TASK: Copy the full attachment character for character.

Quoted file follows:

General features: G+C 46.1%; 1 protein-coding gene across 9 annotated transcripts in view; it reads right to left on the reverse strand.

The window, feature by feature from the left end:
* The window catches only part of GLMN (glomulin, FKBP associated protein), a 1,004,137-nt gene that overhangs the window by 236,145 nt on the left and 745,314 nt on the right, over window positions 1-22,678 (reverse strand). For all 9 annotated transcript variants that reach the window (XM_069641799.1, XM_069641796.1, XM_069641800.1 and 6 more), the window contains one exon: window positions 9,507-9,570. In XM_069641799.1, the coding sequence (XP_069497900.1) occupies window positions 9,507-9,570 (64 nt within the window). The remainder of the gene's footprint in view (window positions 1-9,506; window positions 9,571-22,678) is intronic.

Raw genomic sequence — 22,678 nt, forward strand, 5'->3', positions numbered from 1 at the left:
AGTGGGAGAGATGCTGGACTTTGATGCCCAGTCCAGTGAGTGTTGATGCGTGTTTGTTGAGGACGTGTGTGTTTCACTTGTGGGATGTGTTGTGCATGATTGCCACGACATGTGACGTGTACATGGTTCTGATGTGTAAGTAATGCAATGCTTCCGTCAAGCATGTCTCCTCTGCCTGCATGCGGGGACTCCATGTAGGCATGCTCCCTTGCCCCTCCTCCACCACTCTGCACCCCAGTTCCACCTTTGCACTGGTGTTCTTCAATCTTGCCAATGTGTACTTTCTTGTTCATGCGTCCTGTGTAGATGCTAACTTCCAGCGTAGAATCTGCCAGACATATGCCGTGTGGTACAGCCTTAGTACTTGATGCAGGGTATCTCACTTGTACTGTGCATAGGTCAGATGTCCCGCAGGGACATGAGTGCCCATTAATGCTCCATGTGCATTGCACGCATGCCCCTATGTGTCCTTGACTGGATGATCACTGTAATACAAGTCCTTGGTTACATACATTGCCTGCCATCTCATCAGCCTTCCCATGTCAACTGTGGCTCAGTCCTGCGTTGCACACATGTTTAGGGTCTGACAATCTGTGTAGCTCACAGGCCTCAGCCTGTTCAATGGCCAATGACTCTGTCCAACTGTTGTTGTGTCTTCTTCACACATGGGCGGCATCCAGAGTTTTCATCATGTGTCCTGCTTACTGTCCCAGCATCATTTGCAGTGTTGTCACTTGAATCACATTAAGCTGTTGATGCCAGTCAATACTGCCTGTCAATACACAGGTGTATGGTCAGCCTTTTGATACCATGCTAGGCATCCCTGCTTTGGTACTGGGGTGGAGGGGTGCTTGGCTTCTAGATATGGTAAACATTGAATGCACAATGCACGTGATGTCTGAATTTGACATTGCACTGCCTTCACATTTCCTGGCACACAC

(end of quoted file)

General features: G+C 46.1%; 1 protein-coding gene across 9 annotated transcripts in view; it reads right to left on the reverse strand.

The window, feature by feature from the left end:
* The window catches only part of GLMN (glomulin, FKBP associated protein), a 1,004,137-nt gene that overhangs the window by 236,145 nt on the left and 745,314 nt on the right, over window positions 1-22,678 (reverse strand). For all 9 annotated transcript variants that reach the window (XM_069641799.1, XM_069641796.1, XM_069641800.1 and 6 more), the window contains one exon: window positions 9,507-9,570. In XM_069641799.1, the coding sequence (XP_069497900.1) occupies window positions 9,507-9,570 (64 nt within the window). The remainder of the gene's footprint in view (window positions 1-9,506; window positions 9,571-22,678) is intronic.

Raw genomic sequence — 22,678 nt, forward strand, 5'->3', positions numbered from 1 at the left:
AGTGGGAGAGATGCTGGACTTTGATGCCCAGTCCAGTGAGTGTTGATGCGTGTTTGTTGAGGACGTGTGTGTTTCACTTGTGGGATGTGTTGTGCATGATTGCCACGACATGTGACGTGTACATGGTTCTGATGTGTAAGTAATGCAATGCTTCCGTCAAGCATGTCTCCTCTGCCTGCATGCGGGGACTCCATGTAGGCATGCTCCCTTGCCCCTCCTCCACCACTCTGCACCCCAGTTCCACCTTTGCACTGGTGTTCTTCAATCTTGCCAATGTGTACTTTCTTGTTCATGCGTCCTGTGTAGATGCTAACTTCCAGCGTAGAATCTGCCAGACATATGCCGTGTGGTACAGCCTTAGTACTTGATGCAGGGTATCTCACTTGTACTGTGCATAGGTCAGATGTCCCGCAGGGACATGAGTGCCCATTAATGCTCCATGTGCATTGCACGCATGCCCCTATGTGTCCTTGACTGGATGATCACTGTAATACAAGTCCTTGGTTACATACATTGCCTGCCATCTCATCAGCCTTCCCATGTCAACTGTGGCTCAGTCCTGCGTTGCACACATGTTTAGGGTCTGACAATCTGTGTAGCTCACAGGCCTCAGCCTGTTCAATGGCCAATGACTCTGTCCAACTGTTGTTGTGTCTTCTTCACACATGGGCGGCATCCAGAGTTTTCATCATGTGTCCTGCTTACTGTCCCAGCATCATTTGCAGTGTTGTCACTTGAATCACATTAAGCTGTTGATGCCAGTCAATACTGCCTGTCAATACACAGGTGTATGGTCAGCCTTTTGATACCATGCTAGGCATCCCTGCTTTGGTACTGGGGTGGAGGGGTGCTTGGCTTCTAGATATGGTAAACATTGAATGCACAATGCACGTGATGTCTGAATTTGACATTGCACTGCCTTCACATTTCCTGGCACACAC